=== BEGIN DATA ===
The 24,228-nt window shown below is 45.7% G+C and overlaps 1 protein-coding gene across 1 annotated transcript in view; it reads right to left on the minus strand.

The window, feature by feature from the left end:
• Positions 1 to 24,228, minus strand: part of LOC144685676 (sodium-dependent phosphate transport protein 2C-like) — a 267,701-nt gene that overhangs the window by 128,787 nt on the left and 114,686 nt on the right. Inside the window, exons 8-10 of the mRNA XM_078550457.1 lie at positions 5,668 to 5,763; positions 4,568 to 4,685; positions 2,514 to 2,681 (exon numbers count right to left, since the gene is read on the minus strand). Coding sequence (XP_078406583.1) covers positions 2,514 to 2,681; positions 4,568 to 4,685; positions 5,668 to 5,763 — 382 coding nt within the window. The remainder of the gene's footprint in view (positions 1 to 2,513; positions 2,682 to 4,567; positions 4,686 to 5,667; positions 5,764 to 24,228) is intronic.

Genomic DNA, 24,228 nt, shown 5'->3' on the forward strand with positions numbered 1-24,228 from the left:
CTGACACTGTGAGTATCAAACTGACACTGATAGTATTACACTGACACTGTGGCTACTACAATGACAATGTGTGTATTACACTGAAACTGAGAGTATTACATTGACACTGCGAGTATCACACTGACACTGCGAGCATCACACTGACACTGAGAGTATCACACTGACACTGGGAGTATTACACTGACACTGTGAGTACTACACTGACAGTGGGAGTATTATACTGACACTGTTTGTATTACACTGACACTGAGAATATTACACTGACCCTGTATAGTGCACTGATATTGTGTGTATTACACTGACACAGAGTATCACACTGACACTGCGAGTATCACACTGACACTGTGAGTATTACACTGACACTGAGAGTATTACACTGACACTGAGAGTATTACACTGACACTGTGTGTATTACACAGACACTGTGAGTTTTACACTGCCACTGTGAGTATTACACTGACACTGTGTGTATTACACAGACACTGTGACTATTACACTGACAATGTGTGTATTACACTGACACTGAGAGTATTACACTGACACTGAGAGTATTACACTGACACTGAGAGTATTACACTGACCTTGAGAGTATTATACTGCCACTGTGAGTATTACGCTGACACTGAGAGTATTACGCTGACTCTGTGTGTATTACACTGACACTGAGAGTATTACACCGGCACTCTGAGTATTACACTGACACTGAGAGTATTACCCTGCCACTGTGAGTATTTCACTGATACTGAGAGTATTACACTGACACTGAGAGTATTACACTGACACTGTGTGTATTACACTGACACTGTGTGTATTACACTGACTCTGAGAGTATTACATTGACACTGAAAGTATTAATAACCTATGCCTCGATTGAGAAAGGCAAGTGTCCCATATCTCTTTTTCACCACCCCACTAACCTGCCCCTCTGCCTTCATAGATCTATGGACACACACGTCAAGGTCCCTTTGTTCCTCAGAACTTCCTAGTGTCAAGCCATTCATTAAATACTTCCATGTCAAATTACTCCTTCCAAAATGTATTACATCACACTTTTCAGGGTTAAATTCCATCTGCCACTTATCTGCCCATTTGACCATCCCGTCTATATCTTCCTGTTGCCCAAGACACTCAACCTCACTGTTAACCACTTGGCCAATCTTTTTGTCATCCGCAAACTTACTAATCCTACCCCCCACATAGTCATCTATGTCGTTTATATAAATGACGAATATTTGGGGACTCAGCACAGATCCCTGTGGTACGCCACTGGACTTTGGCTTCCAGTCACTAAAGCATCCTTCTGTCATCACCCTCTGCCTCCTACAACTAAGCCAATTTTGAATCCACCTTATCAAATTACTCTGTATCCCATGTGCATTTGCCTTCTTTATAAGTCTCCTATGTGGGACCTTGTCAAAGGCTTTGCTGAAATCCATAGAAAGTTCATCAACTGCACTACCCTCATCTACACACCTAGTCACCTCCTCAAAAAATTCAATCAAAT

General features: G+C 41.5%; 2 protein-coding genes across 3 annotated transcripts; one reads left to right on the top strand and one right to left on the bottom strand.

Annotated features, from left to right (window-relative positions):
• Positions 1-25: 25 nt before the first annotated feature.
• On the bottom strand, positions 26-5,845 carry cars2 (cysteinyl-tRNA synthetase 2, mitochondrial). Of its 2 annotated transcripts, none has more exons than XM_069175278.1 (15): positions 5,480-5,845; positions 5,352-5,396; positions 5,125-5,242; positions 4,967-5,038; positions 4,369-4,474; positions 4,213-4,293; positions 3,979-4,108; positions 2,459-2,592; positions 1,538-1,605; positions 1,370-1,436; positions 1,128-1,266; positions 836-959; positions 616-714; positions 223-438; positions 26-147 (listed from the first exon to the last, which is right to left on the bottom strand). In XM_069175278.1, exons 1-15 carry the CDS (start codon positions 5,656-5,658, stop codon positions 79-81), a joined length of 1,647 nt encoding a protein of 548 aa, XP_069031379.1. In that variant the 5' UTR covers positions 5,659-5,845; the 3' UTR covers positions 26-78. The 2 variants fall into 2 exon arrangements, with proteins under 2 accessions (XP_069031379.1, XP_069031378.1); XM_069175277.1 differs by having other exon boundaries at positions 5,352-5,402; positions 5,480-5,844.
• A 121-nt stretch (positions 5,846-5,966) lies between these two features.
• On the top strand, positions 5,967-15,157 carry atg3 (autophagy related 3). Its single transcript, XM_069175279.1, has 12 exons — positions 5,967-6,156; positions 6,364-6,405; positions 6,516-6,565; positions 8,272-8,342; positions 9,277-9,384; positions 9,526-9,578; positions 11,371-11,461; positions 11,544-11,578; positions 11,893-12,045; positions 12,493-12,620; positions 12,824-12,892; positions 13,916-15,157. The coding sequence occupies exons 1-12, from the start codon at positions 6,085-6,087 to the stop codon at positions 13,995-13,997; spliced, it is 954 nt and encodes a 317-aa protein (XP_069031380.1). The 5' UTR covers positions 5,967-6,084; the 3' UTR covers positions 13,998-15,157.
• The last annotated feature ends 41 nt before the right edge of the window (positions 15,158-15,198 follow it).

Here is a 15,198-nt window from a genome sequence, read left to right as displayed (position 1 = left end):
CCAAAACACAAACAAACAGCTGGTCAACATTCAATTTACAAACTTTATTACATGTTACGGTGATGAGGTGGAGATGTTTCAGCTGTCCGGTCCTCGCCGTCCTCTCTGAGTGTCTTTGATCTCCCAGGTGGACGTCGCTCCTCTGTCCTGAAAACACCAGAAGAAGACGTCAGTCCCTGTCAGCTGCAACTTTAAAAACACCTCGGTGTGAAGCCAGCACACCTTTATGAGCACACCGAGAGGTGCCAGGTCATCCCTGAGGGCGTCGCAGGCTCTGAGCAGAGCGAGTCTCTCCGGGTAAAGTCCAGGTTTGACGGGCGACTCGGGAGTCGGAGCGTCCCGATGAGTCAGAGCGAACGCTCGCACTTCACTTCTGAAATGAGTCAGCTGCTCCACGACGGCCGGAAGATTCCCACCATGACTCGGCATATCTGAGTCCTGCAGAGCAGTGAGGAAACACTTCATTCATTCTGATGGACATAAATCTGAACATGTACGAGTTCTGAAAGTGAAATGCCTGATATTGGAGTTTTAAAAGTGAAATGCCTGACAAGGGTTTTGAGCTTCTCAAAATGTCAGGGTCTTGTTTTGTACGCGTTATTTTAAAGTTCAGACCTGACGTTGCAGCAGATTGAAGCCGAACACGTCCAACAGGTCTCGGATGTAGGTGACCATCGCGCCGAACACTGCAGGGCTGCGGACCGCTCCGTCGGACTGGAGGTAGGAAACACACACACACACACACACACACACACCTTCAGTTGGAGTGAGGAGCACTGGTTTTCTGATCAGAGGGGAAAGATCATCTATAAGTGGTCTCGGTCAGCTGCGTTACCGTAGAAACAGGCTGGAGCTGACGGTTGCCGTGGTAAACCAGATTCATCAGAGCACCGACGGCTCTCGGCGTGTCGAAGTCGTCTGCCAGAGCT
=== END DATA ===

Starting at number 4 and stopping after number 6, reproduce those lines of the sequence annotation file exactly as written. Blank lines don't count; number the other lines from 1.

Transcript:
Genomic DNA, 24,228 nt, shown 5'->3' on the forward strand with positions numbered 1-24,228 from the left:
CTGACACTGTGAGTATCAAACTGACACTGATAGTATTACACTGACACTGTGGCTACTACAATGACAATGTGTGTATTACACTGAAACTGAGAGTATTACATTGACACTGCGAGTATCACACTGACACTGCGAGCATCACACTGACACTGAGAGTATCACACTGACACTGGGAGTATTACACTGACACTGTGAGTACTACACTGACAGTGGGAGTATTATACTGACACTGTTTGTATTACACTGACACTGAGAATATTACACTGACCCTGTATAGTGCACTGATATTGTGTGTATTACACTGACACAGAGTATCACACTGACACTGCGAGTATCACACTGACACTGTGAGTATTACACTGACACTGAGAGTATTACACTGACACTGAGAGTATTACACTGACACTGTGTGTATTACACAGACACTGTGAGTTTTACACTGCCACTGTGAGTATTACACTGACACTGTGTGTATTACACAGACACTGTGACTATTACACTGACAATGTGTGTATTACACTGACACTGAGAGTATTACACTGACACTGAGAGTATTACACTGACACTGAGAGTATTACACTGACCTTGAGAGTATTATACTGCCACTGTGAGTATTACGCTGACACTGAGAGTATTACGCTGACTCTGTGTGTATTACACTGACACTGAGAGTATTACACCGGCACTCTGAGTATTACACTGACACTGAGAGTATTACCCTGCCACTGTGAGTATTTCACTGATACTGAGAGTATTACACTGACACTGAGAGTATTACACTGACACTGTGTGTATTACACTGACACTGTGTGTATTACACTGACTCTGAGAGTATTACATTGACACTGAAAGTATTAATAACCTATGCCTCGATTGAGAAAGGCAAGTGTCCCATATCTCTTTTTCACCACCCCACTAACCTGCCCCTCTGCCTTCATAGATCTATGGACACACACGTCAAGGTCCCTTTGTTCCTCAGAACTTCCTAGTGTCAAGCCATTCATTAAATACTTCCATGTCAAATTACTCCTTCCAAAATGTATTACATCACACTTTTCAGGGTTAAATTCCATCTGCCACTTATCTGCCCATTTGACCATCCCGTCTATATCTTCCTGTTGCCCAAGACACTCAACCTCACTGTTAACCACTTGGCCAATCTTTTTGTCATCCGCAAACTTACTAATCCTACCCCCCACATAGTCATCTATGTCGTTTATATAAATGACGAATATTTGGGGACTCAGCACAGATCCCTGTGGTACGCCACTGGACTTTGGCTTCCAGTCACTAAAGCATCCTTCTGTCATCACCCTCTGCCTCCTACAACTAAGCCAATTTTGAATCCACCTTATCAAATTACTCTGTATCCCATGTGCATTTGCCTTCTTTATAAGTCTCCTATGTGGGACCTTGTCAAAGGCTTTGCTGAAATCCATAGAAAGTTCATCAACTGCACTACCCTCATCTACACACCTAGTCACCTCCTCAAAAAATTCAATCAAAT

General features: G+C 41.5%; 2 protein-coding genes across 3 annotated transcripts; one reads left to right on the top strand and one right to left on the bottom strand.